He wasn't my brother.
He was my mother's son.
Technically, he was just a small pink stone,
an ancient carving of a child
ceremoniously bathed in blood
and laid on a metal hospital tray.
He didn't warrant naming,
but she figured a still birth is still a birth,
and anything that's born deserves a name.
I guess if I spent that much time
growing something in my gut,
I would want to name it, too.
Even if I held on so hard that I turned it into a bone.
She named him Adlai.
In Hebrew, that means "God is Just."
She really believed it, too--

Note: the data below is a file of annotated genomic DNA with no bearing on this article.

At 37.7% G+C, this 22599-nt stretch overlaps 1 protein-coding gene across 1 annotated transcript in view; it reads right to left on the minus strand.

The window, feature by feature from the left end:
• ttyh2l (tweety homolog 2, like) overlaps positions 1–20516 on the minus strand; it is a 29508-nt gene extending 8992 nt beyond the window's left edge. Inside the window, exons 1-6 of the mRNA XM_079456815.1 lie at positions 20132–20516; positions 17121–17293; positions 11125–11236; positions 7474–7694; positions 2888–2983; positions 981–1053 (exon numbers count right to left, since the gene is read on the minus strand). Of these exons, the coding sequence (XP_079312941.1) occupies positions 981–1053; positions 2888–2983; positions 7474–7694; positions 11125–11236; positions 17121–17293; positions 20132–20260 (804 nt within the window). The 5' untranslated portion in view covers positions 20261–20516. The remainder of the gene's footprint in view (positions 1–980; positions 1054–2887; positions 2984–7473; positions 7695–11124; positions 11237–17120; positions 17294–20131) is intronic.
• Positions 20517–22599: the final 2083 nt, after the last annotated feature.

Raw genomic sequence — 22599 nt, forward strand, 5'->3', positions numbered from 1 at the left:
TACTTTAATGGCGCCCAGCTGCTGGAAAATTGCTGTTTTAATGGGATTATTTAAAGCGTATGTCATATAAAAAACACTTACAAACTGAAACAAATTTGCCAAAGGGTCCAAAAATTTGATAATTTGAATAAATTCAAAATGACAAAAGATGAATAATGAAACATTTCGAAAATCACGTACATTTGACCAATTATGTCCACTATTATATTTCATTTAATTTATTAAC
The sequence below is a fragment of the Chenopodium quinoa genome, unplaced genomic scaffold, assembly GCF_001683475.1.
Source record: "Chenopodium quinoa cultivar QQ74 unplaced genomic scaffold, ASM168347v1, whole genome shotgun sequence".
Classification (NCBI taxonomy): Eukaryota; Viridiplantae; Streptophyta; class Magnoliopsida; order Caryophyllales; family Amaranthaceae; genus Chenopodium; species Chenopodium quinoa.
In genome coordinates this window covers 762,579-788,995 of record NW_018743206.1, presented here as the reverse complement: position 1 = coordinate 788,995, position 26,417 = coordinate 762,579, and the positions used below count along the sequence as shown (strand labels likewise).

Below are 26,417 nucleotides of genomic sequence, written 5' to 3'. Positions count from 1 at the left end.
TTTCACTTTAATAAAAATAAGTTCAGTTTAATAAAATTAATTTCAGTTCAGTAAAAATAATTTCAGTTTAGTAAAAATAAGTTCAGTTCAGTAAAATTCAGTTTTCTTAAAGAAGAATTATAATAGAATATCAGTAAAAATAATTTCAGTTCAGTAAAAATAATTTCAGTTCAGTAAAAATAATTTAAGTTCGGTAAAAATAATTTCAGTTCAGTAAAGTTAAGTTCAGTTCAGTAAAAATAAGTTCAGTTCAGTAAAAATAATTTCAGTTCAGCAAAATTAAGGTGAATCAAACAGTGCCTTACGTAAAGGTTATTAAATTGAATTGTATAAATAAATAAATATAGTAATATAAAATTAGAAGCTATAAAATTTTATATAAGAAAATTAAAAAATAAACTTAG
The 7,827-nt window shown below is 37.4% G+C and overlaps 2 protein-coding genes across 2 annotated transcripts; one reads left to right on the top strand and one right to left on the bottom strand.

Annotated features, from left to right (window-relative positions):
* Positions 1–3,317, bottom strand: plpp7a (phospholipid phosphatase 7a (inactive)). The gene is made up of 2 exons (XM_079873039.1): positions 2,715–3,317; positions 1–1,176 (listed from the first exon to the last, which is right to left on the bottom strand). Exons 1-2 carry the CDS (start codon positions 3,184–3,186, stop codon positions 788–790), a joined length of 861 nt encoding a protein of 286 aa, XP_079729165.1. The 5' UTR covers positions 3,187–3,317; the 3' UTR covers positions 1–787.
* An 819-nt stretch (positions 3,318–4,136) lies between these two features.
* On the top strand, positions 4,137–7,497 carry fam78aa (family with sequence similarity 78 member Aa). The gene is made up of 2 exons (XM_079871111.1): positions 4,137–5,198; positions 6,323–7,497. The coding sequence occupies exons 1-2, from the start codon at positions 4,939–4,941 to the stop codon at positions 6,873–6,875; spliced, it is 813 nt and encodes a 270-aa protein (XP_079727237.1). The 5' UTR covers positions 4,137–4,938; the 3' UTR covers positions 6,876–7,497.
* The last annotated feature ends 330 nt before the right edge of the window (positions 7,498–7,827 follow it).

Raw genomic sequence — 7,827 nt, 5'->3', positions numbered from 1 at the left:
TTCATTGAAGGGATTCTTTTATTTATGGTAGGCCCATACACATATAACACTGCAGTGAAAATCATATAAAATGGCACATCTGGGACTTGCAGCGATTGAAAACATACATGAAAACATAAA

that God was just,
and that he took her son because it was
part of his plan.
I think she was too old to have another baby
and her body wrapped around him like a boa constrictor,
made him hard and cold.
And I think it's just as well
because I ended up that way, too,
hard and cold as a stone,
and I made it out of her alive.
The casket was very small.
It was closed.
It was deep red wood with a glossy finish.
I don't remember why she chose it
over the other tiny caskets.
Maybe because it looked so much like him.
About Frankie Romano:
Frankie Romano is a 20-year-old hypochondriac with a really pretty bicycle. She likes holding those little red plastic "fortune telling" fish, because they always curl up the same way in her hand: fickle.